Japan’s Osaka Gas sees potential in mid/downstream LNG

Source: Heren


Japanese utility Osaka Gas is looking at investing in and building gas-to-power generation capacity as well as LNG import terminals in southeast Asia, according to a senior executive on 24 October.

“We have a good [gas-to-power] model in Japan, so we’d like to replicate that model across southeast Asia,” said Yoshihiko Kimata, the utility’s representative for the region, in an interview at the Singapore International Energy Week conference.

Emerging markets in southeast Asia, including Indonesia, the Philippines and Thailand, have announced intentions to increase the share of gas in their power mix, while reducing coal or oil usage.

The first few steps would be helping these emerging markets develop the right infrastructure to receive and use natural gas, Kimata said. It can be in the form of funding or providing expertise in the midstream and downstream sectors.

Regasified LNG is widely viewed as a viable source of gas supply.

LNG demand from southeast Asia is expected to hit 70mtpa by 2035 as the region continues to install new import terminals and gas-fired power generation capacity.

The region is also expected to increase the use of LNG in small-scale distribution, for transportation, bunkering and trucking.

“We see [high demand] potential in southeast Asia,” Kimata said, but added that competition to supply this region is steep from both Japanese companies, consortia and international majors.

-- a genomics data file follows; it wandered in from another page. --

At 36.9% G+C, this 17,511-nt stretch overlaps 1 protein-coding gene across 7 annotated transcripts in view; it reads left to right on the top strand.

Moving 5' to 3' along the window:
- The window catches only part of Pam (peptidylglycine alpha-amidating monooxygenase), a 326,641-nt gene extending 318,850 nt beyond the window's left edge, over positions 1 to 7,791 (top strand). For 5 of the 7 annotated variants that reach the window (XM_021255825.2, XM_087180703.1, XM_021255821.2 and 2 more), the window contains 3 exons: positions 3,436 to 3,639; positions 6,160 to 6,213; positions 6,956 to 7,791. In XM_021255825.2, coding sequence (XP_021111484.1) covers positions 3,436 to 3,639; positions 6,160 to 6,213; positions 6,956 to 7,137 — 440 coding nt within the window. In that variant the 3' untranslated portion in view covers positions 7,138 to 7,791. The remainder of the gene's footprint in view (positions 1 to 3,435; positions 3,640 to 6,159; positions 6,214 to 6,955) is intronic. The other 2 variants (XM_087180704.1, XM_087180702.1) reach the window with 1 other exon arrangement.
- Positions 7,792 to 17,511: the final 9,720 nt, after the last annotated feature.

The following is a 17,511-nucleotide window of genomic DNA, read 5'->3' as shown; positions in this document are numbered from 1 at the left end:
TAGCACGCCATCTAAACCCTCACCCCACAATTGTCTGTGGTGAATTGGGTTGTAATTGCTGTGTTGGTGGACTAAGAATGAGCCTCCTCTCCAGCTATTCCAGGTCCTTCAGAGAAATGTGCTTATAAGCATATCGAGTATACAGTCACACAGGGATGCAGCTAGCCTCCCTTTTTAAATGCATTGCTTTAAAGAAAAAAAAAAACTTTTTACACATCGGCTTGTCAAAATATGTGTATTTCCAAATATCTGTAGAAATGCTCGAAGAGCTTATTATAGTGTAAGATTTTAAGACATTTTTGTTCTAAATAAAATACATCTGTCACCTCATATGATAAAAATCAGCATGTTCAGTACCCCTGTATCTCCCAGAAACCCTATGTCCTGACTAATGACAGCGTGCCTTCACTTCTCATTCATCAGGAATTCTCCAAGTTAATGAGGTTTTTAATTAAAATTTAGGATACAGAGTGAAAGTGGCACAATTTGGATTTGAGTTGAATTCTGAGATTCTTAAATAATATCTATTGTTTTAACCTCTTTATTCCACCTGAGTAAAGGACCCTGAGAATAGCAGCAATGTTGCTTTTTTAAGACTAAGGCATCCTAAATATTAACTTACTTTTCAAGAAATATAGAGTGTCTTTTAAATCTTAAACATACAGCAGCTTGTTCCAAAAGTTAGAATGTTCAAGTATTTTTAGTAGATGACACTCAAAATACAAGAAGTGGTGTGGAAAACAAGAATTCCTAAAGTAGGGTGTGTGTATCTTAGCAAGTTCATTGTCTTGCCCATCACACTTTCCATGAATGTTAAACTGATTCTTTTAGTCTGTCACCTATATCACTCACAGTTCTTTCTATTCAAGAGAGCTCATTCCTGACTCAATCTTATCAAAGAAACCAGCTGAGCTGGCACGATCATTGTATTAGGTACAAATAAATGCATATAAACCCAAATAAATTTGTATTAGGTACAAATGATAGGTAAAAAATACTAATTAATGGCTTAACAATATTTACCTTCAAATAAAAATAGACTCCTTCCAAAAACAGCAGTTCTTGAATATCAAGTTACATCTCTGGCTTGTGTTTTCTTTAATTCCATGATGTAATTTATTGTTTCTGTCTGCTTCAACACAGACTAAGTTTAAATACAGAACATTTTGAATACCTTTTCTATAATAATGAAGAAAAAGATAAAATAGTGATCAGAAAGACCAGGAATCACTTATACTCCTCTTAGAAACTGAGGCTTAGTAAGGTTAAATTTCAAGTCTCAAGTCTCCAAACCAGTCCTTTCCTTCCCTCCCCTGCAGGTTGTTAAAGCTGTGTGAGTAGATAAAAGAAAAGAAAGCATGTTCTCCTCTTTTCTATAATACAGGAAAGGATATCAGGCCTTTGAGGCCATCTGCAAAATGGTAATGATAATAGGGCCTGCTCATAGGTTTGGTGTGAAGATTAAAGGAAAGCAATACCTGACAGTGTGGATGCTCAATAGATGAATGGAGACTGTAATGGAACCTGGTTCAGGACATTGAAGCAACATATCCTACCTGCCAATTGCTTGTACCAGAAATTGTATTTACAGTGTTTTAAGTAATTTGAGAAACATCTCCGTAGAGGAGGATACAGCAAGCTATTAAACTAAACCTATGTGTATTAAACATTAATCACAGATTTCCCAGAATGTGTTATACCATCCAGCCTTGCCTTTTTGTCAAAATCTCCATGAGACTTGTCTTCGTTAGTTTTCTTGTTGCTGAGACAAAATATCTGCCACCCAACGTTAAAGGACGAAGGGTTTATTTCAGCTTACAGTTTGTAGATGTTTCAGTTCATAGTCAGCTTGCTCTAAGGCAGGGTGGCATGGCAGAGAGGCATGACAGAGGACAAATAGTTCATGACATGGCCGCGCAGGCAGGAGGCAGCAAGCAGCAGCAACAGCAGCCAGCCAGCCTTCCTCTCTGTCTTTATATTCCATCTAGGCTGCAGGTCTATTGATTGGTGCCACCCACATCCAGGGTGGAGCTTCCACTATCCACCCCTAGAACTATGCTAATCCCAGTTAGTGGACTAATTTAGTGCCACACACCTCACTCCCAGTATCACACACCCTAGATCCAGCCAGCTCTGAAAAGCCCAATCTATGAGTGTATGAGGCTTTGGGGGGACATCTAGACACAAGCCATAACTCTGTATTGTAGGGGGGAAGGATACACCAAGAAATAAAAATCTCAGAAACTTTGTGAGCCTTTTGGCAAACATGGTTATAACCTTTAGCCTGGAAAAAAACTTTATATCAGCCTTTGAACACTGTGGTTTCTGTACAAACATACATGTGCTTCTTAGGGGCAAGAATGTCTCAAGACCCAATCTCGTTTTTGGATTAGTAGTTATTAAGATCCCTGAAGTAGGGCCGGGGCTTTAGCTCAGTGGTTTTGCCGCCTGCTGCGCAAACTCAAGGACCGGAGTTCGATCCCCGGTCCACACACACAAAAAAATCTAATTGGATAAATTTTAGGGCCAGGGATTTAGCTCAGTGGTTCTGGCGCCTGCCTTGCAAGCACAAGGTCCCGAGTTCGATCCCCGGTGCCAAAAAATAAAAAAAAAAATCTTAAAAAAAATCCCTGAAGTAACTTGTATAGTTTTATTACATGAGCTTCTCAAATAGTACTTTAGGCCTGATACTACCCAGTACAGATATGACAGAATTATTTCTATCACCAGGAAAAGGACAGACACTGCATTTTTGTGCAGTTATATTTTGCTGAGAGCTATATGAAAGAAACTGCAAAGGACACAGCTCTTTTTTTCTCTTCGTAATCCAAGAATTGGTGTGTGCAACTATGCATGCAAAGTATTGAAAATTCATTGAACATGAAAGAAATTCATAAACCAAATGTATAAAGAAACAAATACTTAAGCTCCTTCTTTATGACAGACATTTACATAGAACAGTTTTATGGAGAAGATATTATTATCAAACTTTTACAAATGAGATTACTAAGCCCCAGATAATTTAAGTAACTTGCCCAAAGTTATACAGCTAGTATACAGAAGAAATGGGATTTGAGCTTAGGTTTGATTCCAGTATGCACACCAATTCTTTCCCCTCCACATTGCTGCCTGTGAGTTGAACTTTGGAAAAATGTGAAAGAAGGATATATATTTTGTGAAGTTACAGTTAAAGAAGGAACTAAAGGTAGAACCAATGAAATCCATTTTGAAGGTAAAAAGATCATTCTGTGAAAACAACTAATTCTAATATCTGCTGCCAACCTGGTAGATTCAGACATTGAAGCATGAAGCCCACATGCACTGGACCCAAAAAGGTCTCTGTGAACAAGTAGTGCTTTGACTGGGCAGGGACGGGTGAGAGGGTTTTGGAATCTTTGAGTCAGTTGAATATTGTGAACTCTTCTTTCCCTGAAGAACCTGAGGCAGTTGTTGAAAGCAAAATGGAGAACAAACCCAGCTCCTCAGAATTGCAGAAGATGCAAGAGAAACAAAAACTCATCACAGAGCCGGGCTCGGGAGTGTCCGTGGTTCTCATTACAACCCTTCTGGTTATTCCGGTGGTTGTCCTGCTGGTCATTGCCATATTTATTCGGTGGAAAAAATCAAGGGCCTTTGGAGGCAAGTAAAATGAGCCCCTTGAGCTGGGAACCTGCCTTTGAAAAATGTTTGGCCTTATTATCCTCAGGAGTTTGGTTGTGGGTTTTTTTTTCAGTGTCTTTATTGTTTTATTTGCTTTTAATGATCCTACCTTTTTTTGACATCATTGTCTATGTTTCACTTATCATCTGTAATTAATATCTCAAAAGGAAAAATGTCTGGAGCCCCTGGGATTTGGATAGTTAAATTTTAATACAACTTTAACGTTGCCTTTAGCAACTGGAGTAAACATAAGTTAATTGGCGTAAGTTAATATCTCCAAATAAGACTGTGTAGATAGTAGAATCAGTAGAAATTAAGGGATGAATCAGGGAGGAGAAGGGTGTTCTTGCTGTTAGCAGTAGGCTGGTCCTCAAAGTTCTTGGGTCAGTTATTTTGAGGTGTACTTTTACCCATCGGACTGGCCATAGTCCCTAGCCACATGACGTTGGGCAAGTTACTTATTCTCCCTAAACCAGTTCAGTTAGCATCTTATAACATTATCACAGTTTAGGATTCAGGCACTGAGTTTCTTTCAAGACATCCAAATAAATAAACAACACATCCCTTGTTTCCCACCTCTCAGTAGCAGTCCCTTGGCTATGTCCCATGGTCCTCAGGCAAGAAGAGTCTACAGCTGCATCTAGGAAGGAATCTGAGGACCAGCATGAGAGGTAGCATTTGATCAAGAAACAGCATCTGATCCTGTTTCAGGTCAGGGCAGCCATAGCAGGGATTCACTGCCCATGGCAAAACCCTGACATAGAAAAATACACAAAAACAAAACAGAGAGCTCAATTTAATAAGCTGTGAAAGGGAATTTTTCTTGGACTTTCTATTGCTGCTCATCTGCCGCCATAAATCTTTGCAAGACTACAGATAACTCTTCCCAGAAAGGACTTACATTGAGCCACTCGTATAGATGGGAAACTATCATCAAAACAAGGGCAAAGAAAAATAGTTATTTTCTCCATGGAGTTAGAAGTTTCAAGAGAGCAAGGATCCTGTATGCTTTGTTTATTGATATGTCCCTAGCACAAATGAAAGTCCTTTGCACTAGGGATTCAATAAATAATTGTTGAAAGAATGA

Japanese companies, including Mitsubishi, Mitsui and Tokyo Gas, have already announced plans to invest in or develop gas and power infrastructure in southeast Asia.

Many Japanese utilities and trading houses are offering their contractual LNG offtake from the US as part of a supply chain package to markets, such as southeast Asia, to offset shrinking demand in Japan.

However, the premium that LNG prices have over wholesale gas prices in southeast Asia can deter new buyers.

Wholesale gas prices for Indonesia, Malaysia, the Philippines, Vietnam and Thailand in 2016 were estimated at $6.50-10.50/MMBtu, based on average crude oil prices of $45.00/bbl.

Spot LNG prices for east Asia in 2016 ranged from $4.05-9.50/MMBtu, according to ICIS data.

Although the price premium to gas has narrowed slightly as LNG supply becomes abundant, Kimata said it would be challenging to convince new buyers unless the supplier provides solutions that benefit both counterparties.

“It could be that they pay a little less for the LNG supply and we receive value elsewhere along the supply chain,” Kimata said.

A competitive advantage that Osaka Gas has could be its well-developed LNG trucking business in Japan, according to Kimata, as the utility can replicate this delivery model in southeast Asia.

“We can use this ‘virtual pipeline’ to deliver to places not connected to the grid, but [delivery via trucks] depends on [the state of] road construction and communications,” he said. xieli.lee@icis.com